Senate approves crackdown on violent criminals

March 25, 1994|By Marina Sarris | Marina Sarris,Sun Staff Writer

A bill aimed at cracking down on violent criminals was unanimously approved by the Maryland Senate yesterday.

Under the measure, violent offenders would have to serve at least half of their prison sentences before parole, rather than the current one-fourth. And a third conviction for a violent crime could bring a mandatory sentence of life without parole.

Other provisions would open up secret parole hearings and require the Maryland Parole Commission to deal more harshly with former inmates who are arrested while on parole.

The measure now goes to the House Judiciary Committee, whose chairman, Del. Joseph F. Vallario Jr., said he likes the idea of making violent offenders serve at least half of their time. But he said his committee may modify or reject other parts of the bill.

"The House will be passing out some version . . . but it won't go as far as that bill," said Mr. Vallario, a defense attorney from Prince George's County.

Changing the law to require violent offenders to serve at least half of their sentences would affect about 500 of Maryland's 20,000 prisoners, state officials estimate.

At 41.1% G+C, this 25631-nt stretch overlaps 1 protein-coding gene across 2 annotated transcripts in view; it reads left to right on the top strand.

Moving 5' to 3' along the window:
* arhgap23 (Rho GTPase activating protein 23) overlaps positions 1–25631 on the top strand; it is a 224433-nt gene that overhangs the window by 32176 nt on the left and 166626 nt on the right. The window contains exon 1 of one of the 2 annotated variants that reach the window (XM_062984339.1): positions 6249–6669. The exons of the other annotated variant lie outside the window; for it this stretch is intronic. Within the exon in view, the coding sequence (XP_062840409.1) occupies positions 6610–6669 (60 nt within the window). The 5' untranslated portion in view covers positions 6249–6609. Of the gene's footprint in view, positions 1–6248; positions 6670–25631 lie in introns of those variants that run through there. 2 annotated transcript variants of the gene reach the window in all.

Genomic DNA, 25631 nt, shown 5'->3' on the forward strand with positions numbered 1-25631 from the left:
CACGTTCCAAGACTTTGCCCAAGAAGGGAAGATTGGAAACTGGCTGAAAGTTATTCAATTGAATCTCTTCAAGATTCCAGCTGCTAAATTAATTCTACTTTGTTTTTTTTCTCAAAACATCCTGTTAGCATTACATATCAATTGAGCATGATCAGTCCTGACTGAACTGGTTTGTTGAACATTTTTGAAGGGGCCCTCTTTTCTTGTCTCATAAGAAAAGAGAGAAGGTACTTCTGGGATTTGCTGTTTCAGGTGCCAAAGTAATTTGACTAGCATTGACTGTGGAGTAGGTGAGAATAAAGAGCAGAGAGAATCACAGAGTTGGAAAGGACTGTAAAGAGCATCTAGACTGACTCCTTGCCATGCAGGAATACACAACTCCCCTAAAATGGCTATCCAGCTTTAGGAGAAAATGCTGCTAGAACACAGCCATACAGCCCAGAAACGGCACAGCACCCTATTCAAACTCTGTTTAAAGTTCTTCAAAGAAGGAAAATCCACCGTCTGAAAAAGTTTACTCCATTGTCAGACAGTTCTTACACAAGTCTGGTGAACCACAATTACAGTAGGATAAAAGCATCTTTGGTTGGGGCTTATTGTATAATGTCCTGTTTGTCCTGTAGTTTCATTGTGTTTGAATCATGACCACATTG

Those inmates would have to serve another 18 months on average, at an annual cost of $12.5 million, according to budget analysts. The state also would have to spend another $52.5 million on new prison beds.

Mr. Vallario said that though he is inclined to look favorably on that provision, he doesn't particularly like the "three-time loser" proposal.

President Clinton supports similar legislation on the federal level. Mr. Vallario, however, said Maryland's current laws for repeat violent offenders are tough enough. Other parts of the bill are designed to restrict the Parole Commission's power and make it more accountable to the public. Commissioners, for example, would have to reincarcerate people who are arrested for violent crimes while on parole.

That provision was in response to a case reported last year by The Sun, in which an armed robber free on parole was arrested again for armed robbery -- and allowed to return to the streets on bail.

Within days of his release, the parolee, Theodore R. Bundley Jr., tried to rob a gas station in Catonsville. He triggered a gunfight that left him and the station's owner, Daniel L. Heiser, dead.

The Senate bill also would open parole hearings to victims, reporters and the public in most circumstances. The commission nows works in secret and, critics say, without public accountability.

Sen. Walter M. Baker, D-Cecil, a supporter of the bill, said he believes commissioners will make better decisions if they are subject to public review. Mr. Vallario, however, said he is not convinced that all hearings should be open and that anyone besides the victim or the victim's family should be allowed to attend.

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